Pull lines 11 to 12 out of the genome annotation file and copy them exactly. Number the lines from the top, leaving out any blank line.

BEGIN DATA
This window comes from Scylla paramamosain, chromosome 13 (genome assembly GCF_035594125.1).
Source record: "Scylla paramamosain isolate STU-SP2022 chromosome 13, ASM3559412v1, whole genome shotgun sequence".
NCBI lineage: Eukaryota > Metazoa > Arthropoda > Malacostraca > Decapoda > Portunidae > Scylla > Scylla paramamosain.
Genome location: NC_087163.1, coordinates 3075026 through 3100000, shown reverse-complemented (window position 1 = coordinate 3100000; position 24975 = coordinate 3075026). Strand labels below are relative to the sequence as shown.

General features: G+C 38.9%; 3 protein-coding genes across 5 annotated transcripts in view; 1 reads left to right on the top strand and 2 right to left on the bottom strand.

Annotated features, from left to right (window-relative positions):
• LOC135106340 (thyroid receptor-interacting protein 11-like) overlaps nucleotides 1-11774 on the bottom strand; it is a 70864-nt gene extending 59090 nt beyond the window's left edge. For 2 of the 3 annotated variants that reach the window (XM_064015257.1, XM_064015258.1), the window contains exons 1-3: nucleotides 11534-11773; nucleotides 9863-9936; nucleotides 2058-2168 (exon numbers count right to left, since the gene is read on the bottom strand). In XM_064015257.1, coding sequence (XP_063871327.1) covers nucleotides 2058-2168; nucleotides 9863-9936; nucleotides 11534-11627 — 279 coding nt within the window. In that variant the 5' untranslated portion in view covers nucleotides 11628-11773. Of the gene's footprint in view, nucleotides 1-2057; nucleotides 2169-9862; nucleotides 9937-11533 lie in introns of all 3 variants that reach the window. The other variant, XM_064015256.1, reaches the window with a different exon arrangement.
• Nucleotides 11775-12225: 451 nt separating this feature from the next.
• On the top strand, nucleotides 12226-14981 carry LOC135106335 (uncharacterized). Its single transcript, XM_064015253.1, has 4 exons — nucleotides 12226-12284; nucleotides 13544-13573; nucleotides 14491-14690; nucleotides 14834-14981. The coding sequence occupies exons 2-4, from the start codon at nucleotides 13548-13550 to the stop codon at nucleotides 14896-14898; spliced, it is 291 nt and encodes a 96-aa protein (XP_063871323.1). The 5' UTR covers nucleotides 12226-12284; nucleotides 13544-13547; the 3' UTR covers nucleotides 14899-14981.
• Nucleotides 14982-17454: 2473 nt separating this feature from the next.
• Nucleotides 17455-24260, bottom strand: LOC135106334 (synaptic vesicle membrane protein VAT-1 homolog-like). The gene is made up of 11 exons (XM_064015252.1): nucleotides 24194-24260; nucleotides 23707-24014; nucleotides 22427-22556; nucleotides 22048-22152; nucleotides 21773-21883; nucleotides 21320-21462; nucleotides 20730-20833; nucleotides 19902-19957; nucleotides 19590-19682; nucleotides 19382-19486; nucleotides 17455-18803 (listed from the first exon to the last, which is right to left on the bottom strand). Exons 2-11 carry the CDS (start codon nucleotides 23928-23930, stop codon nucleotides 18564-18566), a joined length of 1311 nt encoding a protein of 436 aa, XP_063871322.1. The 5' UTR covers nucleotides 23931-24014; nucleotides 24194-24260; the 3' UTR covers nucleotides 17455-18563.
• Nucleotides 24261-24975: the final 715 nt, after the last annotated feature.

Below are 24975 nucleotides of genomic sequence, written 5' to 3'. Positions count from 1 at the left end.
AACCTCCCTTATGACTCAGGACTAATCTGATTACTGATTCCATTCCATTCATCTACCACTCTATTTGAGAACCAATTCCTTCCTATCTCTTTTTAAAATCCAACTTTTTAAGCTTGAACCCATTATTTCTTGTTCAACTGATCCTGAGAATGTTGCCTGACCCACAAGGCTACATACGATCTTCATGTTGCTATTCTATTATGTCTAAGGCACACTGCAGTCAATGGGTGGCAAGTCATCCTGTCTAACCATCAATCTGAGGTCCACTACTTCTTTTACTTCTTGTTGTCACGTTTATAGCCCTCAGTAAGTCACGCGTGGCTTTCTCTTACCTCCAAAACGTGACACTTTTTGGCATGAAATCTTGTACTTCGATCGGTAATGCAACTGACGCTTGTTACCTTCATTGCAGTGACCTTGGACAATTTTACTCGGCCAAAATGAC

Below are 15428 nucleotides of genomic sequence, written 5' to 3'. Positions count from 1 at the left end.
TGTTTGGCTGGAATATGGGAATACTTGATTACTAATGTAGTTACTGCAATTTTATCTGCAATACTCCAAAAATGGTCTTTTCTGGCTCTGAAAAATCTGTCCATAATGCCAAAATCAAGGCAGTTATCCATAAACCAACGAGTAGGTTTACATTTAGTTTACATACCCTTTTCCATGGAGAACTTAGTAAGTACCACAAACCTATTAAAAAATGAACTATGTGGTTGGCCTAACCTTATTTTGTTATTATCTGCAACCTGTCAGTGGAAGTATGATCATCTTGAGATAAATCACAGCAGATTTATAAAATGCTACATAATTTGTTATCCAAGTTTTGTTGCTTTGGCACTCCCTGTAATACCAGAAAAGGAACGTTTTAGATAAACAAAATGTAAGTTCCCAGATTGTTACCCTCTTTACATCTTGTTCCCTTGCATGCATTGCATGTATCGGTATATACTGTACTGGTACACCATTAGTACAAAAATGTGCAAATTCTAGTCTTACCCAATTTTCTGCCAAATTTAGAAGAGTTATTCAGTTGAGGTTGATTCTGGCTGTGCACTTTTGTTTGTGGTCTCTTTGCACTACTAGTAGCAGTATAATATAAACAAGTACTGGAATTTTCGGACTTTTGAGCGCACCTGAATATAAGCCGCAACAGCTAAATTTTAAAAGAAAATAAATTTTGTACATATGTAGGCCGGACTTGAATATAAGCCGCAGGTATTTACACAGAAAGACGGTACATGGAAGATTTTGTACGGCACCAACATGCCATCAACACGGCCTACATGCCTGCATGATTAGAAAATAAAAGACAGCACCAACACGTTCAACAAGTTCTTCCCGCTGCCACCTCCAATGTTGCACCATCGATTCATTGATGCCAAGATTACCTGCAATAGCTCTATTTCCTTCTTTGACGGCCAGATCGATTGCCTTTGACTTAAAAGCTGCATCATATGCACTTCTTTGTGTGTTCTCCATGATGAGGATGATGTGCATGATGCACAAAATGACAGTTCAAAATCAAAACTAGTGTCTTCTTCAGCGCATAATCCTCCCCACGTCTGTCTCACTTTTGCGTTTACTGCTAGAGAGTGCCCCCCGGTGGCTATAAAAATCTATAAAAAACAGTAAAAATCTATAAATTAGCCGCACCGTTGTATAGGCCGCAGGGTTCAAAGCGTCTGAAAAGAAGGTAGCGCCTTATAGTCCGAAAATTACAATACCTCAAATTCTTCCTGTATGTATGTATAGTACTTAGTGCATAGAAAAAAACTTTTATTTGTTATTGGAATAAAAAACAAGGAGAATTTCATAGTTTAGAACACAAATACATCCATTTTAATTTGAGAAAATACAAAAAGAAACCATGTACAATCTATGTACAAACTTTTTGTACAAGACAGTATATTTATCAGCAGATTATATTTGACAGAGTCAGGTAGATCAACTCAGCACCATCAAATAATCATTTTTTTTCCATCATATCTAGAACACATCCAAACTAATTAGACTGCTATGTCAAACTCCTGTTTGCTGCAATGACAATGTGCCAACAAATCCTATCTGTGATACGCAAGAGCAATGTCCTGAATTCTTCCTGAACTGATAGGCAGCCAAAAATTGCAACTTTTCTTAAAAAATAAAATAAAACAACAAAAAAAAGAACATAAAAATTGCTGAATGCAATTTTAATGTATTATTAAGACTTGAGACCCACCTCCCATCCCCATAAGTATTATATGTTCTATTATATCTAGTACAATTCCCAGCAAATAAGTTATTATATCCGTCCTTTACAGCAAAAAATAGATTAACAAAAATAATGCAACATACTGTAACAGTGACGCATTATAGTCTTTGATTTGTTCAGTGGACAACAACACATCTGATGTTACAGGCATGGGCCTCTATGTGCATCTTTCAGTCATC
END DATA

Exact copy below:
• Nucleotides 17455-24260, bottom strand: LOC135106334 (synaptic vesicle membrane protein VAT-1 homolog-like). The gene is made up of 11 exons (XM_064015252.1): nucleotides 24194-24260; nucleotides 23707-24014; nucleotides 22427-22556; nucleotides 22048-22152; nucleotides 21773-21883; nucleotides 21320-21462; nucleotides 20730-20833; nucleotides 19902-19957; nucleotides 19590-19682; nucleotides 19382-19486; nucleotides 17455-18803 (listed from the first exon to the last, which is right to left on the bottom strand). Exons 2-11 carry the CDS (start codon nucleotides 23928-23930, stop codon nucleotides 18564-18566), a joined length of 1311 nt encoding a protein of 436 aa, XP_063871322.1. The 5' UTR covers nucleotides 23931-24014; nucleotides 24194-24260; the 3' UTR covers nucleotides 17455-18563.
• Nucleotides 24261-24975: the final 715 nt, after the last annotated feature.